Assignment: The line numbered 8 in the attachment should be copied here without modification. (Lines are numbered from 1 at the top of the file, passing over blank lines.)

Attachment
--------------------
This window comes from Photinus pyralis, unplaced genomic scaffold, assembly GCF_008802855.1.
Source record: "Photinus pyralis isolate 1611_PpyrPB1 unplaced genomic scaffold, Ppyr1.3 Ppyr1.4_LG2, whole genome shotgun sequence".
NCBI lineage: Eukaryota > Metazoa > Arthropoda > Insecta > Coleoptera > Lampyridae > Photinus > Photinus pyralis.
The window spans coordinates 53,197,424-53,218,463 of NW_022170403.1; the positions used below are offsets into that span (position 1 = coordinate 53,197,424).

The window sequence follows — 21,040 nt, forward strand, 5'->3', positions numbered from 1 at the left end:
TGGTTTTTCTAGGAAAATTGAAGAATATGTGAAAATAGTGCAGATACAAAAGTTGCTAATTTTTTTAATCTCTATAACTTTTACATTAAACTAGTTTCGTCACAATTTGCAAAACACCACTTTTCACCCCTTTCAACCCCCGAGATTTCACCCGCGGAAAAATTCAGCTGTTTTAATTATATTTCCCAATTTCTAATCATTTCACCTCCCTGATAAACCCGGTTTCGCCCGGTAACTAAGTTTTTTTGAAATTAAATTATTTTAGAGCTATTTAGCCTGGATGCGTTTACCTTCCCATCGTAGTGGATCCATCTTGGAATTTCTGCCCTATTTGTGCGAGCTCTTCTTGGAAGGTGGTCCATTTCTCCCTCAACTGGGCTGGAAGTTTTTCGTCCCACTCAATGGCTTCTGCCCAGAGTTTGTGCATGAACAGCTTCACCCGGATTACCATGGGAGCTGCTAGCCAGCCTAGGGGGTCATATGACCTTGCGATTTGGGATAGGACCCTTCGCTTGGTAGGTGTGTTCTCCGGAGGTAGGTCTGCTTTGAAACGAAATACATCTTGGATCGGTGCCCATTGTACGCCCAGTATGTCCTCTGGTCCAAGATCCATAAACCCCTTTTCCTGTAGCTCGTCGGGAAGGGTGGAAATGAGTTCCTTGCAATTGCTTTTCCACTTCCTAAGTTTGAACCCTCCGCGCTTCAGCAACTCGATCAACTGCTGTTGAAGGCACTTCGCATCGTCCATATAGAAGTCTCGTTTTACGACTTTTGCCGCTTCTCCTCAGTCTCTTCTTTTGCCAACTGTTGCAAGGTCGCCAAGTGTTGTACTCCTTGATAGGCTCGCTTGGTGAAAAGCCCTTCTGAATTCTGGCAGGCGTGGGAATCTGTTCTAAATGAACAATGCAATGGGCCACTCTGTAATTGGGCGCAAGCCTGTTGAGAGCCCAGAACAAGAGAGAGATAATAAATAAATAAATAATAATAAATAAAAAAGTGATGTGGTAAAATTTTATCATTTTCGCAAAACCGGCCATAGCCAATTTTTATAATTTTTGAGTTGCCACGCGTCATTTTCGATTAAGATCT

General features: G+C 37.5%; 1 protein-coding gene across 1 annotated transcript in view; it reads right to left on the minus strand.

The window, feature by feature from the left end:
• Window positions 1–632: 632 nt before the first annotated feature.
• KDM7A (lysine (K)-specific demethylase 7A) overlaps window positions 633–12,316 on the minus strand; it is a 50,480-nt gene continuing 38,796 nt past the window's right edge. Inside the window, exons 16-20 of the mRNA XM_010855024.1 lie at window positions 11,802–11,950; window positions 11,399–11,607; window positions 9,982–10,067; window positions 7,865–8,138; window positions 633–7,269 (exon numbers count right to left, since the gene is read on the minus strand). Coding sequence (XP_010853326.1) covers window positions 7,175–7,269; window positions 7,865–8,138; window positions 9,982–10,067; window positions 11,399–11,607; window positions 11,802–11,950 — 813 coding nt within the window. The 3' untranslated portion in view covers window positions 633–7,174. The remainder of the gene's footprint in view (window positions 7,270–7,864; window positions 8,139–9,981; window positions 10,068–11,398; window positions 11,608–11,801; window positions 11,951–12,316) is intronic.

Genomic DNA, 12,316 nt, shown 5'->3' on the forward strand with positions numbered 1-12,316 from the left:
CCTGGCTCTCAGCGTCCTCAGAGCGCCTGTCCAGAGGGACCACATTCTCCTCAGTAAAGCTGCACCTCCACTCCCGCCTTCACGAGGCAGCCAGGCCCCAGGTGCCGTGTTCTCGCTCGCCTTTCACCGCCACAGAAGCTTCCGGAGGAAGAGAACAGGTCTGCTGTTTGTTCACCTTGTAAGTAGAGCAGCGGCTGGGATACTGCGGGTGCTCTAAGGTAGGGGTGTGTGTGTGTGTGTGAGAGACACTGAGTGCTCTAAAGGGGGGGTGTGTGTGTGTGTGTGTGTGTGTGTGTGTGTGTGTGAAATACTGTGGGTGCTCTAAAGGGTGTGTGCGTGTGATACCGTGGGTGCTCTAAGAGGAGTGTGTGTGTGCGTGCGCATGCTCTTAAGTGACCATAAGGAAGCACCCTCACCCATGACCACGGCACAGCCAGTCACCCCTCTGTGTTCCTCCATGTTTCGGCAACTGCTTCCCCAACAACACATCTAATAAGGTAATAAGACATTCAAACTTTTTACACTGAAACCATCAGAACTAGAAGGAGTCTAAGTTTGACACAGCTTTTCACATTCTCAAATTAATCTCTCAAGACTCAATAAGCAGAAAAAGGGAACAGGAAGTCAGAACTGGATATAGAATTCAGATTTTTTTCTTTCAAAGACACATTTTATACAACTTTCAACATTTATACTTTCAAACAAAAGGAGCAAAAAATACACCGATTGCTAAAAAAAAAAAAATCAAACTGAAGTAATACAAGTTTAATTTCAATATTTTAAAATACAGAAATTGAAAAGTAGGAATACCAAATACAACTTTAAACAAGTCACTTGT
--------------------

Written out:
The window, feature by feature from the left end: